On a recent Zoom call with C!E staff, I was talking with Linda Pittenger and Gene – both of whom previously helped to articulate a new vision for accountability in Accountability for College and Career Readiness: Developing a New Paradigm – and Paul Leather and Gretchen Morgan, who have spent considerable time learning and leading in state education agencies, about the tensions states must reconcile in their assessment and accountability decisions next year. For the first time in decades, state standardized assessments are in question, and federal direction around future state testing is unknown. We have spoken with parents and teachers who perceive systems of assessment and accountability to be punitive and feel that testing next year would unfairly punish kids who have so much else to worry about. One teacher quipped in a viral Facebook post, “I don't want to hear one word about testing, unless it involves a nasal or throat swab.” At the same time, teachers will depend on better diagnostic and formative assessments to adjust instruction to meet children where they are, while district and state systems need robust information to address inequity at a systems level and to understand growth from this point forward. FutureEd senior fellow Lynn Olson reminds us that,
“As the nation’s struggle with the coronavirus has made clear, failing to gather information about a problem doesn’t make it go away. It makes it worse.”
- Lynn Olson
On that C!E call we all sensed that tensions like these cannot be resolved in state houses alone. Rather, we feel that true partnership between stakeholders with varied lived experiences and perspectives is necessary, and that local communities already hold parts of the solutions that state leaders can listen and learn from. Take the issue of inequity for example: for the first time in decades, states are unable to use their accountability machinery to measure achievement gaps. “And yet,” Gretchen notes, “inequity is more visible now than ever before.” What can be learned from how local systems are already capturing need and responding to it? How can investing in local wisdom and more authentic input from educators and communities better inform state decisions, like resource allocation to address root causes, and result in more useful information to inform student learning?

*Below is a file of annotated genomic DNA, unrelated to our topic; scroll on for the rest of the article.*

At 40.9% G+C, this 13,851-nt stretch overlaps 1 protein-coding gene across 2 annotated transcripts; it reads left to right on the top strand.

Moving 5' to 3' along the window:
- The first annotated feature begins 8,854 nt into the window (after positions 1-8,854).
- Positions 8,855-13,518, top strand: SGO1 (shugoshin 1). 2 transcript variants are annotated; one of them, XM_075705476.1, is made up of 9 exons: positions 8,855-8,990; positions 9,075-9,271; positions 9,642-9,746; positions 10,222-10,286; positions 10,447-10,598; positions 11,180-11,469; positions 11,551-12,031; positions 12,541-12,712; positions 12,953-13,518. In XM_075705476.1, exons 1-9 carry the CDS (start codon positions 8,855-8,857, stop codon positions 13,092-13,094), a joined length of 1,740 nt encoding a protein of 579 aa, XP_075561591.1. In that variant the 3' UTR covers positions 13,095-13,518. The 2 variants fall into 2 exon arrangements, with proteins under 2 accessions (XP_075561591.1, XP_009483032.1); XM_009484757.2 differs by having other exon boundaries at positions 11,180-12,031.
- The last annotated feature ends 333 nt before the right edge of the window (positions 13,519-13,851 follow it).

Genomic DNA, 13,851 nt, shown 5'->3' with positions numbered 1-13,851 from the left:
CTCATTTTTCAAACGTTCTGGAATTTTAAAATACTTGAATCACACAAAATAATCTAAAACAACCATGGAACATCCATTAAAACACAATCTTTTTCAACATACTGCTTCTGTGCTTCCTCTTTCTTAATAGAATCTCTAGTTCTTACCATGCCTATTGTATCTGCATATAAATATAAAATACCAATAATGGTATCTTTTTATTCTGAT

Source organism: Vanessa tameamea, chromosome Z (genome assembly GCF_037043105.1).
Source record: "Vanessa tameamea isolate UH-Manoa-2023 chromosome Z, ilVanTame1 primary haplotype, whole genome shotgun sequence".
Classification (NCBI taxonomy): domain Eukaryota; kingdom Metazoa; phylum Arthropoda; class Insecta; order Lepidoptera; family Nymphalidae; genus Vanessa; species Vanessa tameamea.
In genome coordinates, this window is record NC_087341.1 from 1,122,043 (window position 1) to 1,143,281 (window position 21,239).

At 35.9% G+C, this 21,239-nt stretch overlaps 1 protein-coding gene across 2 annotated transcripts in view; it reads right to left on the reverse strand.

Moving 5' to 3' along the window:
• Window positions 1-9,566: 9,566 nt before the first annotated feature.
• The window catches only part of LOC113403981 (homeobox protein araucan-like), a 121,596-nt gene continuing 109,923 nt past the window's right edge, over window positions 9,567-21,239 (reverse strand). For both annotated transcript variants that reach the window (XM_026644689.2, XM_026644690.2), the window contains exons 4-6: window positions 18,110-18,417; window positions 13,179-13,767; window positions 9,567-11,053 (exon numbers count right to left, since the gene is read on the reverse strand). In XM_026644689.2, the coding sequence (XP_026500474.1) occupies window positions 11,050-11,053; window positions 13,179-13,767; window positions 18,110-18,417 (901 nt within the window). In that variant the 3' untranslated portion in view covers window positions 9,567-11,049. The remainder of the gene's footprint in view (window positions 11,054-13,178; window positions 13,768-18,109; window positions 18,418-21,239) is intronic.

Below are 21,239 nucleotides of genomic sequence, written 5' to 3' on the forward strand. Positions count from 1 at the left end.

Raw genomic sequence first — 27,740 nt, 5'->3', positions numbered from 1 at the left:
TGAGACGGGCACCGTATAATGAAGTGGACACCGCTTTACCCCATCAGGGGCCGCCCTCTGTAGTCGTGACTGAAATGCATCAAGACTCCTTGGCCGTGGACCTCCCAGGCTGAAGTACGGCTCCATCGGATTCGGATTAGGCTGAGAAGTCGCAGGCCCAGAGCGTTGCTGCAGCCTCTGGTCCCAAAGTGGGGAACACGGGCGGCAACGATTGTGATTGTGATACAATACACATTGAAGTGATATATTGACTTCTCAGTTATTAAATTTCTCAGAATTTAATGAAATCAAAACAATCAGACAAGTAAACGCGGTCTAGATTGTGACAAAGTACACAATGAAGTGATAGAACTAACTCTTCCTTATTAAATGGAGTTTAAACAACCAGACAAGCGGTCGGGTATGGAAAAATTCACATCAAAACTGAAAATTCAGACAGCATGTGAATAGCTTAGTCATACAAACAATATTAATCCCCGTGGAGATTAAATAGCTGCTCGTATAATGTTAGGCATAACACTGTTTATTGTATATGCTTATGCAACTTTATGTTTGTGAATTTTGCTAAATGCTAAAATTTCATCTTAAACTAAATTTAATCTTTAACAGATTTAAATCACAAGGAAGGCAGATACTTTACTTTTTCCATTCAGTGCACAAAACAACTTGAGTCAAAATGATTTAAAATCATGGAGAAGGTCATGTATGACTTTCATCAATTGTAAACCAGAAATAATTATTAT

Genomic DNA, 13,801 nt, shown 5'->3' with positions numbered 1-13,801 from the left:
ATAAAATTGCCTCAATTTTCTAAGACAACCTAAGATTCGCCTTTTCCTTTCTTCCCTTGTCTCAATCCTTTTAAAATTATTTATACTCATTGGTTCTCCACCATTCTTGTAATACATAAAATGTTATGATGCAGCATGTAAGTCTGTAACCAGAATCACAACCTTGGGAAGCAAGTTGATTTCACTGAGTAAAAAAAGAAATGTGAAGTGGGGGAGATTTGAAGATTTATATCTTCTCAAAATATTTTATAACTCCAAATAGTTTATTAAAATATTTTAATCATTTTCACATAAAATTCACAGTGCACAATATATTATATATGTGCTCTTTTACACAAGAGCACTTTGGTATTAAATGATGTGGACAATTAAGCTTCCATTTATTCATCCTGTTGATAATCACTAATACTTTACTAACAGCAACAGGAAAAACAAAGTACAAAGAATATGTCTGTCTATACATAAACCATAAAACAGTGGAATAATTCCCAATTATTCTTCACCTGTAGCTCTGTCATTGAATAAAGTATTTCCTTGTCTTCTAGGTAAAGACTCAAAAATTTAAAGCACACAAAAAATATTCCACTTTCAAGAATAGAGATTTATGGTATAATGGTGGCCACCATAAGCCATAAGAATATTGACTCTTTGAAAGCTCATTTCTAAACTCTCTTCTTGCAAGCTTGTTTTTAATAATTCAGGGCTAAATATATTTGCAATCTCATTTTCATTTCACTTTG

To help state leaders approach these conversations with their communities by applying what we’ve been learning to the COVID-19 context, we offer some of our wonderings in three areas – originally described in Accountability for College and Career Readiness: Developing a New Paradigm – in which education systems can innovate to meet the adaptive challenge:
We further describe each of these areas along with questions relevant to the COVID-19 context in the following briefs, which are intended as fodder for education leaders and their local communities to explore together in collaborative, inclusive conversations about how assessment and accountability policies can best place students and their needs at the center.
We believe that change is both imperative and already happening; we need only to ask the right questions, listen, and answer the call to action. C!E is excited to support and learn alongside education leaders and communities as we leap from a semester of crisis management into a future of hope. We invite you in as a learning partner to help inform our thinking on this and other topics as they play out. What are you noticing? What are you wrestling through? We invite you to tell us at firstname.lastname@example.org or take our survey on how COVID-19 is changing your perceptions of education.